Summer Workers Could Still Be Scarce

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Despite a rebound in labor supply, employers such as restaurants, pool clubs, and camps are still trying to increase headcounts for the summer season. They may need to get creative.

Memorial Day Weekend marks the unofficial start to summer–and crunch time for companies looking to hire seasonal employees. Despite pressures from a still-tight labor market, employers are finding ways to bulk up for the busy season.

Teen employment–a crucial part of the summer workforce–rebounded in the summers of 2021 and 2022 after a pandemic plunge, and in July 2022 reached its highest level since 2008, according to the global outplacement firm Challenger, Gray & Christmas.

But this year, some strains are already evident: The firm predicts slightly lower job gains for teens this summer due to a potential economic slowdown, but there are still plenty of opportunities available. Indeed, the unemployment rate for 16-to-19-year-olds rests just above 9 percent–which is a remarkably low number compared with the past 20 years.

“Teens who want jobs are basically working right now,” Andrew Challenger, senior vice president of Challenger, Gray & Christmas, said in the firm’s outlook report.

And yet, there’s still a larger number of employable teen workers in the pool–the largest teen labor force since 2009–and a rebound in legal immigration after a pandemic slowdown that could add workers, says Ron Hetrick, senior labor economist at the labor analytics firm Lightcast. For 2023, the federal government nearly doubled the number of H-2B visas available for temporary, or seasonal, nonagricultural workers.

In addition, wages and salaries increased 5.1 percent between March 2022 and 2023. “The higher pay rates that we’ve seen start to go up through last year, they’ve stayed high, and it’s still a very attractive pay rate, especially if you’re living at home,” Hetrick says.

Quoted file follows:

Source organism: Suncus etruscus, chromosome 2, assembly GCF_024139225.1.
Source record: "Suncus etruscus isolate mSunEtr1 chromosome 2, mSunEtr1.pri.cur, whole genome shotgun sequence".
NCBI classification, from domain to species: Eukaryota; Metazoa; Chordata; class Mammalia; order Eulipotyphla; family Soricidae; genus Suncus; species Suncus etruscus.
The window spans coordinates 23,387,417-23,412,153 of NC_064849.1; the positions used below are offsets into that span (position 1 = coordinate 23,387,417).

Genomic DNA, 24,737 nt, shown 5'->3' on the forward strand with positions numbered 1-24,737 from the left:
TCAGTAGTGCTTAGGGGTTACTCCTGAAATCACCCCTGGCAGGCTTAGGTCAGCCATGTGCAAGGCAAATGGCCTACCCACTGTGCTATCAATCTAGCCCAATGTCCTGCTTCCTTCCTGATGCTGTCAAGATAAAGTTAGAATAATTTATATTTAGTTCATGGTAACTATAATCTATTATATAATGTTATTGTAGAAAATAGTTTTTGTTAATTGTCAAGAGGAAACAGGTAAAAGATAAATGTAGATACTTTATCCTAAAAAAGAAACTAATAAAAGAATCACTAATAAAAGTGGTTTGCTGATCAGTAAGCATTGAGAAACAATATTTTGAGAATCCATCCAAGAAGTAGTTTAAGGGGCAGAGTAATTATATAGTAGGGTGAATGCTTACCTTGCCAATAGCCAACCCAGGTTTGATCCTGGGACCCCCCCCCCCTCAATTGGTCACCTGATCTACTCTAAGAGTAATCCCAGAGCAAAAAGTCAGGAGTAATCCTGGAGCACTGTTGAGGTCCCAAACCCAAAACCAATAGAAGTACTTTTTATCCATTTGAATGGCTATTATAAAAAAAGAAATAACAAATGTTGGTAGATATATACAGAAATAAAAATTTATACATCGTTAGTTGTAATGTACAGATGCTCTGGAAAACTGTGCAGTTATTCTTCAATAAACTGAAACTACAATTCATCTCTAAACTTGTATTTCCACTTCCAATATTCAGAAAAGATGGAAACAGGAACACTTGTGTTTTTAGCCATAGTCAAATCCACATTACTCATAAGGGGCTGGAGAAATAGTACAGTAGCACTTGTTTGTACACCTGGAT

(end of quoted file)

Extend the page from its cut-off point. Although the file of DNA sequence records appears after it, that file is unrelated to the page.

Overall, “things are getting a little bit better,” Hetrick says, “but there are still ‘Help Wanted’ signs everywhere.”

Especially for jobs that require a certification, such as lifeguard. For Mark Transport, owner and director of Crestwood Country Day Camp in Melville, New York, lifeguards are the most difficult candidates to find by far. To get back to pre-pandemic levels for trained lifeguards, a 200 percent increase in applications would be necessary for this summer, says Bernard Fisher II, director of health and safety for the American Lifeguard Association.

Transport says that businesses need to think outside the box to secure these tough-to-fill positions. For instance, Crestwood started paying training fees for kids who come to work for the camp instead of waiting for already-trained lifeguards to apply. Transport estimates that this costs between $400 and $500 per lifeguard, and he expects to pay this fee for approximately 24 lifeguards this year. “Bottom line is: If you need to get people, you do it,” says Transport.

With the stiff competition for seasonal workers, employers are leaning on their company culture to attract candidates, says Tim McMahon, president and CEO of the BarCo Brands, a restaurant group that owns multiple eateries on the Jersey Shore. “There are just far fewer people for those jobs, and they’re going to gravitate toward the employers of choice, employers that create a good employee experience,” McMahon says.

For BarCo, that means competitive wages, flexibility in scheduling, and looking out for workers’ best interests. For instance, McMahon says the company is scrupulous in trying to schedule the exact right number of servers per shift to ensure that the guests are happy and that servers finish the night with solid tips. This year, the company has twice the amount of applicants needed to fill their seasonal positions.

“You have to have that willingness to put their experience up there–maybe not primary–but right up there with the guest experience,” McMahon says.

McMahon also recommends working the job boards–Indeed, LinkedIn, etc.–and showing up at local job fairs and colleges to spread the word about open positions. At Crestwood, Transport found a particularly successful tactic: employee bonuses for referrals for seasonal positions. When a member of the Crestwood team refers someone and they are hired, that employee receives between $100 and $200, he says.

“It has made a difference, because there’s a limited pool of people out there to work,” Transport says.